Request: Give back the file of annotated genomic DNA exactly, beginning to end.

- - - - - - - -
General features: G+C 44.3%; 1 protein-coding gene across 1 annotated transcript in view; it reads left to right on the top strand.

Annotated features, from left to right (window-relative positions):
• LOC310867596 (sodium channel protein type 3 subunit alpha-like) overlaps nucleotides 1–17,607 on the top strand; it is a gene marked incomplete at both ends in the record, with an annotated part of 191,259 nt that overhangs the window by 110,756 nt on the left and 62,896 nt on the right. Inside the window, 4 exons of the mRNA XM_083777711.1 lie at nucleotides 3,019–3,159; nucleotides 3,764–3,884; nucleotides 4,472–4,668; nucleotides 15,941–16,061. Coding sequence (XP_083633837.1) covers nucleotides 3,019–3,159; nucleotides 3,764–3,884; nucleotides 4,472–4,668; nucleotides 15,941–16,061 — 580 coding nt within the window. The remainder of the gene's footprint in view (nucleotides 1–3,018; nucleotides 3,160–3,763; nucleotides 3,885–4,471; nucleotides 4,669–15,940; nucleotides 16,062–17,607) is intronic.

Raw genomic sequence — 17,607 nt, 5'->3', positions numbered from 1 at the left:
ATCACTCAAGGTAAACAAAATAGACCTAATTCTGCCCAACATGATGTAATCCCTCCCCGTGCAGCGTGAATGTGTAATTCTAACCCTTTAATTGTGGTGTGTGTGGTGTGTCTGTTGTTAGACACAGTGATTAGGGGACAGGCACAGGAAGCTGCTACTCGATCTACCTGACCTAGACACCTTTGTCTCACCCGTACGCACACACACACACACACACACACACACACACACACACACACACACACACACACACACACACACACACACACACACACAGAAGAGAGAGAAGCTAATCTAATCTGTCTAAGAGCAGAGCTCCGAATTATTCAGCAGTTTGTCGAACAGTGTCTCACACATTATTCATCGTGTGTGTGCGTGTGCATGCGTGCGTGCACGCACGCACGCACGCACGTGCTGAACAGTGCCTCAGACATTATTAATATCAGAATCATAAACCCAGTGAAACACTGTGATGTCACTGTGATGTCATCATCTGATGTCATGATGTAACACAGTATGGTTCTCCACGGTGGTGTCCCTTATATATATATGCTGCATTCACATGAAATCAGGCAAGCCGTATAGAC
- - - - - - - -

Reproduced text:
General features: G+C 44.3%; 1 protein-coding gene across 1 annotated transcript in view; it reads left to right on the top strand.

Annotated features, from left to right (window-relative positions):
• LOC310867596 (sodium channel protein type 3 subunit alpha-like) overlaps nucleotides 1–17,607 on the top strand; it is a gene marked incomplete at both ends in the record, with an annotated part of 191,259 nt that overhangs the window by 110,756 nt on the left and 62,896 nt on the right. Inside the window, 4 exons of the mRNA XM_083777711.1 lie at nucleotides 3,019–3,159; nucleotides 3,764–3,884; nucleotides 4,472–4,668; nucleotides 15,941–16,061. Coding sequence (XP_083633837.1) covers nucleotides 3,019–3,159; nucleotides 3,764–3,884; nucleotides 4,472–4,668; nucleotides 15,941–16,061 — 580 coding nt within the window. The remainder of the gene's footprint in view (nucleotides 1–3,018; nucleotides 3,160–3,763; nucleotides 3,885–4,471; nucleotides 4,669–15,940; nucleotides 16,062–17,607) is intronic.

Raw genomic sequence — 17,607 nt, 5'->3', positions numbered from 1 at the left:
ATCACTCAAGGTAAACAAAATAGACCTAATTCTGCCCAACATGATGTAATCCCTCCCCGTGCAGCGTGAATGTGTAATTCTAACCCTTTAATTGTGGTGTGTGTGGTGTGTCTGTTGTTAGACACAGTGATTAGGGGACAGGCACAGGAAGCTGCTACTCGATCTACCTGACCTAGACACCTTTGTCTCACCCGTACGCACACACACACACACACACACACACACACACACACACACACACACACACACACACACACACACACACACACACACACAGAAGAGAGAGAAGCTAATCTAATCTGTCTAAGAGCAGAGCTCCGAATTATTCAGCAGTTTGTCGAACAGTGTCTCACACATTATTCATCGTGTGTGTGCGTGTGCATGCGTGCGTGCACGCACGCACGCACGCACGTGCTGAACAGTGCCTCAGACATTATTAATATCAGAATCATAAACCCAGTGAAACACTGTGATGTCACTGTGATGTCATCATCTGATGTCATGATGTAACACAGTATGGTTCTCCACGGTGGTGTCCCTTATATATATATGCTGCATTCACATGAAATCAGGCAAGCCGTATAGAC